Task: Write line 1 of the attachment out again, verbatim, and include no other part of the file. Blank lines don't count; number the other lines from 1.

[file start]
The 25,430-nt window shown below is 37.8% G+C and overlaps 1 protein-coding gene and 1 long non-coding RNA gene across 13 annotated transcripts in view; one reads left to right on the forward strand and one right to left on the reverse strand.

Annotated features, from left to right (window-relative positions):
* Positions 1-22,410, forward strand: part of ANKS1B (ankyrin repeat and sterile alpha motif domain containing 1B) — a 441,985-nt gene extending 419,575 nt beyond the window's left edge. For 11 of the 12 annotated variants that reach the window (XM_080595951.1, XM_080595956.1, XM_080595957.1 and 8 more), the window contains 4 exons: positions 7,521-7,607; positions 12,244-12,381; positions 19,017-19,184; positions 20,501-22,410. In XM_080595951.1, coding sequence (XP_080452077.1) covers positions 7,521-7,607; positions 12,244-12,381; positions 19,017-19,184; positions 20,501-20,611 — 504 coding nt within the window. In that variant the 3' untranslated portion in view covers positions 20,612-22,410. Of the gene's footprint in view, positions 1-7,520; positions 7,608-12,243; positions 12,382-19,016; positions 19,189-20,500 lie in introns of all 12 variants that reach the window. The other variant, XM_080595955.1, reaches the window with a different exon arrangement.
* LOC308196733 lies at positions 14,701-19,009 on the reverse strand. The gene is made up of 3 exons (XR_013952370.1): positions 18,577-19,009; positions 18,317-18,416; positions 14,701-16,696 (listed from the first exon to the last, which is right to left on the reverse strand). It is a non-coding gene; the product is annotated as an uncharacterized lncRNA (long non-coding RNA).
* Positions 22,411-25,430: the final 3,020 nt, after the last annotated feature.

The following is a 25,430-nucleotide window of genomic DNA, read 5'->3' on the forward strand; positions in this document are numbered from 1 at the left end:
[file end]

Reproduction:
The 25,430-nt window shown below is 37.8% G+C and overlaps 1 protein-coding gene and 1 long non-coding RNA gene across 13 annotated transcripts in view; one reads left to right on the forward strand and one right to left on the reverse strand.